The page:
I sat in a Quail Springs AMC theater Friday, watching the Jackie Robinson movie “42,” and when the opening scene showed Harrison Ford as Branch Rickey, the guy sitting next to me exclaimed out loud.
“Looks just like him.”
The guy should know. I went to the movies with Bobby Morgan.
We are getting further and further from 1947, when Robinson broke baseball's color barrier and helped change America. It was 66 years ago. Few primary sources are left from one of America's great stories, sports or otherwise.
Morgan wasn't there in 1947. But from 1950-53, Morgan was a Boy of Summer. A Brooklyn Dodger. Jackie Robinson's teammate.
Who better to offer us a movie review?
Morgan grew up in Oklahoma City, was a 1944 Classen High School graduate and the International League MVP in 1949, with the Montreal Royals.
Now Morgan is 86 and sharp as ever. Still talks about the old Ebbets Field days as if it's 1953 and he's standing in the Brooklyn sunlight.
On Robinson: “He was a super human being. Honor to play with him.”
On Pee Wee Reese, the Dodger shortstop in those glory years: “My first roommate with the Dodgers in 1950. Just a super, super guy. He was the captain of our ballclub. He's still our captain, although he's gone.”
On Rickey: “Son of a …” Well, best left unsaid what Morgan says about the fabled Dodger president. Too many rough negotiations for Morgan to feel much kinship with the Mahatma.
Morgan doesn't mince words. So believe him when lauds “42” for capturing the spirit of sport's greatest trailblazer.
Morgan's quick take: “I thought the movie was super. Real moving. No punches were pulled at all. They made the movie like it was.”
Morgan marveled at the likenesses of some of the actors. Chadwick Boseman looks a lot like Robinson. Christopher Meloni of Law & Order fame favors the 1940s photos of Leo Durocher. John C. McGinley made a mean Red Barber.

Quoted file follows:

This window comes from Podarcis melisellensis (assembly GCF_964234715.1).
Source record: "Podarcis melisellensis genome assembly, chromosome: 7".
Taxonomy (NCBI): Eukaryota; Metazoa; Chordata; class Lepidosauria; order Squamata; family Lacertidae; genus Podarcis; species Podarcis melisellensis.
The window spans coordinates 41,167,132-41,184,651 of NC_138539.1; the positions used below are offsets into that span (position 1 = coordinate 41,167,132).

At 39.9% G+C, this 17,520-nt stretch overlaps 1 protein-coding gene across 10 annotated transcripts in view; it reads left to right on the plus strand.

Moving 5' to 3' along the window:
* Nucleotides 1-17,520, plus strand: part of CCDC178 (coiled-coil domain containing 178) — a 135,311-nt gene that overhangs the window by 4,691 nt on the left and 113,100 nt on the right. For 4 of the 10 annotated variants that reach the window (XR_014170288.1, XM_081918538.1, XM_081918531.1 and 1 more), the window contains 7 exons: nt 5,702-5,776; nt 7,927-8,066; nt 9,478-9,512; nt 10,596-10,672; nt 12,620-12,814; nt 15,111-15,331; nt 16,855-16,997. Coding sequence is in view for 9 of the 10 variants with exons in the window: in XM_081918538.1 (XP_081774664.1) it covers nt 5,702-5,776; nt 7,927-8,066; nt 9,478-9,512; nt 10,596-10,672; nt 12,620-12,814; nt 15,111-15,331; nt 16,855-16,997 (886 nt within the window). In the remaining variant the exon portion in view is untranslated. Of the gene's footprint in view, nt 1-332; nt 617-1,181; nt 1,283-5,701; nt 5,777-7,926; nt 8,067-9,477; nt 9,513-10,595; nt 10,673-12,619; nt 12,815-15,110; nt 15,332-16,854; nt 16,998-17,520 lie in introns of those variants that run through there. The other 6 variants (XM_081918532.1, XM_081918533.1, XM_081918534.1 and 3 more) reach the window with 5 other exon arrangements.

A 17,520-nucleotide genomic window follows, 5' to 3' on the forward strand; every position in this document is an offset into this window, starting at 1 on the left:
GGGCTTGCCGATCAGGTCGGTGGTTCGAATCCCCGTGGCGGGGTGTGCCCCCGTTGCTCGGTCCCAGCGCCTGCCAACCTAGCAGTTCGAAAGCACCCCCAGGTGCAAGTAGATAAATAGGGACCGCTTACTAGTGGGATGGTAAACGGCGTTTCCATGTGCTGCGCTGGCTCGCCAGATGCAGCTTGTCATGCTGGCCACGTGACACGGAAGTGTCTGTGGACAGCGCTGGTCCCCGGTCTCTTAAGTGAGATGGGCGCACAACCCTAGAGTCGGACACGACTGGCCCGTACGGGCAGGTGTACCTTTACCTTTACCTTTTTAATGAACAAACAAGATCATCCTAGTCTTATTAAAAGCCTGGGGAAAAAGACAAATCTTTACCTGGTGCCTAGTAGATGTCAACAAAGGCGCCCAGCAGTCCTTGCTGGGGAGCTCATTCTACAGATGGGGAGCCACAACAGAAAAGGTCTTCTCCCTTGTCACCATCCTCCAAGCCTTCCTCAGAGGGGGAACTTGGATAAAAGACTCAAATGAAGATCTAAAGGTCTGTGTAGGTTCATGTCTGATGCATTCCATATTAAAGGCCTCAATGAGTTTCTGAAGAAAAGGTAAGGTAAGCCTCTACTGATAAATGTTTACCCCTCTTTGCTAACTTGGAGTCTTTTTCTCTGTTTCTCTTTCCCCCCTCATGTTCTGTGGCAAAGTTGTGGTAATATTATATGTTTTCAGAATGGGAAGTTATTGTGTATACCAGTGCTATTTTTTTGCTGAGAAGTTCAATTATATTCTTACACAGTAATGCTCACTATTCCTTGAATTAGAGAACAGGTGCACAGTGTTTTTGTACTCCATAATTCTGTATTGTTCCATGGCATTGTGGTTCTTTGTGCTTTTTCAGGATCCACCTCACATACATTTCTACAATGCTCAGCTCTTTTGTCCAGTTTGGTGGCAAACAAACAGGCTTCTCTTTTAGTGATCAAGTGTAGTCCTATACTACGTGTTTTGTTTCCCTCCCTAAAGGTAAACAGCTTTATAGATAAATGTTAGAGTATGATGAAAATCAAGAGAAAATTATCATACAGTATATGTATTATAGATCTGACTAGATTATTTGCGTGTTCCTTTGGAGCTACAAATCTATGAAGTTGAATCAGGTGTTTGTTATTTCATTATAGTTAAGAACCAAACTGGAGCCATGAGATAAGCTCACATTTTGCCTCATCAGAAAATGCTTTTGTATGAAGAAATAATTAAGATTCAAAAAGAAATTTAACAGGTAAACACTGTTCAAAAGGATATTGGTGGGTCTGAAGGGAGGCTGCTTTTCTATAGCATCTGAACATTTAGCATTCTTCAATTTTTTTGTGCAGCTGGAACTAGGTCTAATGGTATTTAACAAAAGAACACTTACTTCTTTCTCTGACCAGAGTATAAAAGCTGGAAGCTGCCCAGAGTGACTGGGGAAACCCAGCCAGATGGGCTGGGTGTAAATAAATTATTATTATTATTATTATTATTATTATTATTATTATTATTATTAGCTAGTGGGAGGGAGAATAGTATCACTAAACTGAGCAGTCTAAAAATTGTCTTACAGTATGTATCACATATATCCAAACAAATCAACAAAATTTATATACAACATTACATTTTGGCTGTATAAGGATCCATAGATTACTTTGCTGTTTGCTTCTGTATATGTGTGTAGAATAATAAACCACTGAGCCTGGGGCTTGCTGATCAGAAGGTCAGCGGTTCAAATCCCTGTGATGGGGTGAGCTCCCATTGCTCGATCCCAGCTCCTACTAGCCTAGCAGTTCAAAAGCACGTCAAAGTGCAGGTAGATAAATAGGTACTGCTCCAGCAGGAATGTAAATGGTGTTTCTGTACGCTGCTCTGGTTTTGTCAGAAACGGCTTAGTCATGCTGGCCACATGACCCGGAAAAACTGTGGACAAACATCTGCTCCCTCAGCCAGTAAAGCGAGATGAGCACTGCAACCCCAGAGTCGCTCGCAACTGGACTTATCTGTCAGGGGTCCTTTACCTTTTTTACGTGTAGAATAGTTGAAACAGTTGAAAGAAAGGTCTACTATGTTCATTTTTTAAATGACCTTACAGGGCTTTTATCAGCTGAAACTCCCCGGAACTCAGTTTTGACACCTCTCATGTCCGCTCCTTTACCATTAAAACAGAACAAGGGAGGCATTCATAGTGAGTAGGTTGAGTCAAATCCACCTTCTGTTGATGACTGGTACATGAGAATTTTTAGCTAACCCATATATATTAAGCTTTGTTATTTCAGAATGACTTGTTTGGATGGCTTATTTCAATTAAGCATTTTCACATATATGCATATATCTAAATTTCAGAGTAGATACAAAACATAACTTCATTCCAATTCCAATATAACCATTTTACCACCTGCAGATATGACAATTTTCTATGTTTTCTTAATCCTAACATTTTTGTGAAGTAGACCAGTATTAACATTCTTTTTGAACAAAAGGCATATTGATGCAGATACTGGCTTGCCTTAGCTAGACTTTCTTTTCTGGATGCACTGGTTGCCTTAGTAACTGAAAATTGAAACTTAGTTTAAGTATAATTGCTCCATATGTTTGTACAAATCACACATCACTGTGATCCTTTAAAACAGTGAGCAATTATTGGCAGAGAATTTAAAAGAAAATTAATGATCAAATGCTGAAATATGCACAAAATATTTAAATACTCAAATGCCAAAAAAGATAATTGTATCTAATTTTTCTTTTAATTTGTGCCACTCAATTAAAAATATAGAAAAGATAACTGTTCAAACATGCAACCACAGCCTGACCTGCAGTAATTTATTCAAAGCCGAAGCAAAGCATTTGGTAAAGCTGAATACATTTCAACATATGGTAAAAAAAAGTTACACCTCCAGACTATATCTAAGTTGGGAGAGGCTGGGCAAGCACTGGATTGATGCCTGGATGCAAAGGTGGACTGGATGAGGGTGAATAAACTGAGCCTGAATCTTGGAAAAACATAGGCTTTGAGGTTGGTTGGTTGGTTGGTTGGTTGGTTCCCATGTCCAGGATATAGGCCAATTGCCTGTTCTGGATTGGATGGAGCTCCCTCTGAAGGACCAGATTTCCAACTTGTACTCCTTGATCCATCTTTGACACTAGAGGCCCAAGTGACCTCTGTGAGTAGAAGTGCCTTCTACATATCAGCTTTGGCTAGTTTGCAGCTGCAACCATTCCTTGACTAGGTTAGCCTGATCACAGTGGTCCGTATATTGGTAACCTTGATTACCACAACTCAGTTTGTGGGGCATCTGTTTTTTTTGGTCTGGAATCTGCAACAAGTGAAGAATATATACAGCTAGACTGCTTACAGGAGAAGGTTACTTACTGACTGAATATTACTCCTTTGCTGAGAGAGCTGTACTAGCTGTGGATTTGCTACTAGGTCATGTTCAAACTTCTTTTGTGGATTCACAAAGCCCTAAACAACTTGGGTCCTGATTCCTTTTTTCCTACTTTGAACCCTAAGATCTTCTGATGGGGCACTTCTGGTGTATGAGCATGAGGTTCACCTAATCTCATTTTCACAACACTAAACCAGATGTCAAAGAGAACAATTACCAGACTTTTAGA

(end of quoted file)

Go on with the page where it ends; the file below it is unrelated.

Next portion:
Morgan was stunned at how much Hamish Linklater looked like a young Ralph Branca. And Ford, well, it was eerie how much he was Branch Rickey and not Harrison Ford. “He had his actions real good,” Morgan said.
Even the stadiums — Crosley Field, Ebbets, Shibe Park, Forbes Field — were well-replicated.
But even without such realism, this movie was a winner, because it crystallized the hostility which Robinson had to endure.
The movie focuses on the years 1945-47, from the hatch of Rickey's integration plan to the completion of Robinson's rookie season. Focuses on the will of Robinson to succeed but also the fortitude necessary to withstand the malice.
From fans. From teammates. From opponents. The vitriol from Phillies manager Ben Chapman was particularly unnerving to 21st-century sensibilities. Chapman famously berated Robinson and is the movie's heavy, though he certainly didn't stand alone.
Morgan said the reproach he saw Robinson take in 1950 was worse than what the movie depicted.
“The abuse was still bad, every year I played with the Dodgers, although in '52 and '53 it started to loosen up a little bit,” Morgan said. “We all realized what he was going through.
“Philadelphia was bad on Jackie. Fans used to come down to the dugout, poke their heads in there, swear at him. It was bad. Jackie just sat there, stared straight ahead.”
The film stays true to the Robinson history, even if it does condense a few stories, as Hollywood is prone to do.
For instance, the famous scene in which Reese walks over and places his arm around Robinson on the field probably did not take place in 1947. More likely it was 1948. In the movie, Alabamian Eddie Stanky takes up for Robinson and challenges Chapman face-to-face in front of the Phillie dugout, but in reality Stanky accosted the entire Philadelphia team, saying, “Why don't you yell at somebody who can fight back?”
And Durocher, the manager who delivers a stirring warning to Dodgers presenting a petition to ban Robinson, was suspended just before the 1947 season not solely for cavorting with a Hollywood actress. Commissioner Happy Chandler had a litany of charges against Leo the Lip.
But those are minor quibbles.
The fire and dignity of Jackie Robinson comes alive in the movie. Bobby Morgan says so, and he would know.
Berry Tramel: Berry can be reached at (405) 760-8080 or at firstname.lastname@example.org. He can be heard Monday through Friday from 4:40-5:20 p.m. on The Sports Animal radio network, including FM-98.1. You can also view his personality page at newsok.com/berrytramel.